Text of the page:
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UK government 'failing' to support its freelancers, leading arts body says

Finance minister Rishi Sunak has attracted criticism for his emergency bailout plan over claims that it discriminates against gig workers

Rishi Sunak announced that self-employed workers could claim Universal Credit at £94.25 per week, well below the income protection offered to employees Photo: Christian Erfurt

The UK's creative industries are petitioning for the government to rethink its income protection plan during the coronavirus pandemic, claiming that current measures discriminate against self-employed and freelance workers.

On Friday, the UK Chancellor Rishi Sunak announced an emergency bailout plan for the nation's businesses that would enable salaried workers to claim 80% of wages for up to £2,500 a month during the crisis period. In the same plan, Sunak announced that self-employed workers could claim Universal Credit at £94.25 per week, well below the income protection offered to employees. As the current measures stand, an employee with an annual salary of £30,000 will be eligible to claim up to £24,000, whilst a self-employed person with the same average annual earnings can only claim a maximum of £4,800 via Universal Credit.

In response, the Creative Industries Federation (CIF), an independent body which advocates for the UK’s creative industries, has sent an open letter to Sunak, urging him to protect freelance workers during the coronavirus crisis.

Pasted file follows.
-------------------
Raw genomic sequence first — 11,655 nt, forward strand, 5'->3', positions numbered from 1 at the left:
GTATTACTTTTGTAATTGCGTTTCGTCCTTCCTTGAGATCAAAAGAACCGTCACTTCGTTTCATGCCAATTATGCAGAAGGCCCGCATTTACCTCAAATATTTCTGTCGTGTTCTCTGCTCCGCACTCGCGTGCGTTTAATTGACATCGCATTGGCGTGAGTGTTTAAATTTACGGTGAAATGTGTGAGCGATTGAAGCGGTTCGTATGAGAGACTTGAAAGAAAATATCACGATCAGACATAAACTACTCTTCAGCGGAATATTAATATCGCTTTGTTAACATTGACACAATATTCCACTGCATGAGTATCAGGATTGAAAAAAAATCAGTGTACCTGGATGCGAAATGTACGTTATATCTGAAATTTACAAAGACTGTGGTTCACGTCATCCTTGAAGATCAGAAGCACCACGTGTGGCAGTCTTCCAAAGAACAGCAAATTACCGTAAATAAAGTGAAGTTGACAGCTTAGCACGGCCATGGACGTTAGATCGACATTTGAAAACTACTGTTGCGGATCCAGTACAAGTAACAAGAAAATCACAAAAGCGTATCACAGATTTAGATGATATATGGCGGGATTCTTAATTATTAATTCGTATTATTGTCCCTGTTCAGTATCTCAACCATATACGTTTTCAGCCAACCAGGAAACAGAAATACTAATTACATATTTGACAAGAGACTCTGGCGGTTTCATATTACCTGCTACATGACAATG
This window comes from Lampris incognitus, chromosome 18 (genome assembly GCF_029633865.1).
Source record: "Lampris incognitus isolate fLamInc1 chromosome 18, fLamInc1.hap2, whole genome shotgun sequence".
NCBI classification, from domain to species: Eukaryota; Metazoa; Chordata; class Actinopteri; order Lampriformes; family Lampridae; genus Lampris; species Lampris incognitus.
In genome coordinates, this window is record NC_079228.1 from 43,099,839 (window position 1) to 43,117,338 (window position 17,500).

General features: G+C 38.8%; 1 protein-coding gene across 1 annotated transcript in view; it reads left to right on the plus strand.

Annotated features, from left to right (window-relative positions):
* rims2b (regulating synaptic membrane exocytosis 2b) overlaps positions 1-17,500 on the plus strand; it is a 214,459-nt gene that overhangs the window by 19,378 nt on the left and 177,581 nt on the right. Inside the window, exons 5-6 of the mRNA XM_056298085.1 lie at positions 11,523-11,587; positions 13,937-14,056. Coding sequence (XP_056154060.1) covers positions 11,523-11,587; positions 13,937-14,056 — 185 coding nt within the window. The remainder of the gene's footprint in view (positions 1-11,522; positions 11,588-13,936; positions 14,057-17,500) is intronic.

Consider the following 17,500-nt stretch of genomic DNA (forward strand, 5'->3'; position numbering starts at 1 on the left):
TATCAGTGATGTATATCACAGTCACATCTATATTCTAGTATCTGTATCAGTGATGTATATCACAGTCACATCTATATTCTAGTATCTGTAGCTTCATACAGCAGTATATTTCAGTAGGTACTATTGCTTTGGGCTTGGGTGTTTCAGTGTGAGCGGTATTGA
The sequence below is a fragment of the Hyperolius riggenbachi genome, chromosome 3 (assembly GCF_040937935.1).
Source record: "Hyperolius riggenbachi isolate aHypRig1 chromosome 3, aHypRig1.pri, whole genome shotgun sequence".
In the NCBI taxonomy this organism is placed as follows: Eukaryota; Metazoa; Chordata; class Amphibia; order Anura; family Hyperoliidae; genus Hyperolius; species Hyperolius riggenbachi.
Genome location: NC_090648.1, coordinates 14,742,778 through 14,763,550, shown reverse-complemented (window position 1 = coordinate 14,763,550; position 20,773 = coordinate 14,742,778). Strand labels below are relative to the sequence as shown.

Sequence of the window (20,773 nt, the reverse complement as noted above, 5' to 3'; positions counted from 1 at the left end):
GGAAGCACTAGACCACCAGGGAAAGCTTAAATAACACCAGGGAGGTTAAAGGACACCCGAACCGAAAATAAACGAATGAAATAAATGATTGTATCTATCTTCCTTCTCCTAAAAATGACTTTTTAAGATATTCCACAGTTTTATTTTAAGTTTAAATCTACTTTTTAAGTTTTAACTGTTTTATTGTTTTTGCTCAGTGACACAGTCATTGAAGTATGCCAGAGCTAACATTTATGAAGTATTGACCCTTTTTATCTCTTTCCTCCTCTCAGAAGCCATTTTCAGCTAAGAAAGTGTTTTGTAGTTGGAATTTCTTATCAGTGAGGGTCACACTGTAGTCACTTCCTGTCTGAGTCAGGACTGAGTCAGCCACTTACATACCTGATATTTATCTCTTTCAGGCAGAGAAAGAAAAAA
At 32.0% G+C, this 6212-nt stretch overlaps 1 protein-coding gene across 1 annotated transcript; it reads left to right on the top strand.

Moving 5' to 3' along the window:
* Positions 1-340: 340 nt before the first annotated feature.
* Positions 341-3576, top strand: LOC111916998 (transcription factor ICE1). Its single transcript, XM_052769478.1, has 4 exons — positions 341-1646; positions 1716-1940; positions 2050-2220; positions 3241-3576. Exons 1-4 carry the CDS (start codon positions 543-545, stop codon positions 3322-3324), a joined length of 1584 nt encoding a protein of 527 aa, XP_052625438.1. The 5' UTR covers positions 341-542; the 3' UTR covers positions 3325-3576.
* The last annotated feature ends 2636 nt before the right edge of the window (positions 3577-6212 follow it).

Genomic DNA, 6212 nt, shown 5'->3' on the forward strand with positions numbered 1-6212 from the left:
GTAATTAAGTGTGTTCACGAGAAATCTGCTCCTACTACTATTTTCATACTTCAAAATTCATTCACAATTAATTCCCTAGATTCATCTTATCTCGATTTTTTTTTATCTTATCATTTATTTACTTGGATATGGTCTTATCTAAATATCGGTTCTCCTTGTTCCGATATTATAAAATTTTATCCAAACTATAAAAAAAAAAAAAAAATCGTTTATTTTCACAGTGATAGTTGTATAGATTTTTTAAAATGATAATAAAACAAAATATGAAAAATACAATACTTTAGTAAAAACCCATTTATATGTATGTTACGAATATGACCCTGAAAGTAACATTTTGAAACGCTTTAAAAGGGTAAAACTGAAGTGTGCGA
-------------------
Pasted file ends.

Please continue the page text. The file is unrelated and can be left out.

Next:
In the letter, CIF's chief executive officer Caroline Nolan said that the government's business protection measures have created "a worrying inequity between those who now have their income secured and the UK’s 5 million self-employed workers and freelancers who are left despondent".

The letter goes on to propose that the government should create a "Temporary Income Protection Fund of £15bn to provide all self-employed workers with a monthly income matching their average existing earnings over the past three years, capped at average UK earnings after the basic rate of income tax and with a minimum monthly income of the Real Living Wage". It adds that "there is now precedent for this across Europe".

The letter has been signed by 30 cultural trade unions, including British Arts Festivals Association, Crafts Council, Creative United and Design Council.

An open petition, launched by CIF in partnership with the Association of Independent Professionals and the Self-Employed, to implement this plan has garnered 104,159 signatures by the time of this article's publication.

A recent survey by CIF found that 60% of creative freelancers predict their income will more than halve in 2020, and over 50% of freelancers who responded to a snap poll have already had 100% of their work cancelled.

"The £94.25 per week offered in Universal Credit does not come anywhere near to compensating them for their income loss, nor is it close to the amount they can reasonably be expected to live off," said Norbury in a further statement.

Many claim that under current plans, gig workers are being forced to choose between their jobs—which are often unable to be performed remotely—and their livelihood, undermining the government's requests for social distancing.

In a populous survey conducted by the Royal Society of Arts and Manufacturing, 47% of self-employed respondents said that they "would feel obliged to work if [they] became unwell with coronavirus, due to needing the income". This figure rises to 55% for zero-hour contract workers.